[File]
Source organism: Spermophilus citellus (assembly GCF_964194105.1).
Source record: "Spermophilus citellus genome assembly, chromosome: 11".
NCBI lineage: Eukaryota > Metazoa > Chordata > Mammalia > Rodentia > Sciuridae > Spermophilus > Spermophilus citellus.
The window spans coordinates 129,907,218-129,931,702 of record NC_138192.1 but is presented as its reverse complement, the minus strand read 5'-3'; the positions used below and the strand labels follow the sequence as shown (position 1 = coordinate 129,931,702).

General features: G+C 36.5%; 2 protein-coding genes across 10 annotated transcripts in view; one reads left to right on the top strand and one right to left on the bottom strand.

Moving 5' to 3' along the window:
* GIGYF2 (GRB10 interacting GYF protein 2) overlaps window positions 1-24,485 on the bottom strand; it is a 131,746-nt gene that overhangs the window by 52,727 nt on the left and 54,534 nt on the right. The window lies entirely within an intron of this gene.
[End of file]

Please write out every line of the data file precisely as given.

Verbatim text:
Source organism: Spermophilus citellus (assembly GCF_964194105.1).
Source record: "Spermophilus citellus genome assembly, chromosome: 11".
NCBI lineage: Eukaryota > Metazoa > Chordata > Mammalia > Rodentia > Sciuridae > Spermophilus > Spermophilus citellus.
The window spans coordinates 129,907,218-129,931,702 of record NC_138192.1 but is presented as its reverse complement, the minus strand read 5'-3'; the positions used below and the strand labels follow the sequence as shown (position 1 = coordinate 129,931,702).

General features: G+C 36.5%; 2 protein-coding genes across 10 annotated transcripts in view; one reads left to right on the top strand and one right to left on the bottom strand.

Moving 5' to 3' along the window:
* GIGYF2 (GRB10 interacting GYF protein 2) overlaps window positions 1-24,485 on the bottom strand; it is a 131,746-nt gene that overhangs the window by 52,727 nt on the left and 54,534 nt on the right. The window lies entirely within an intron of this gene.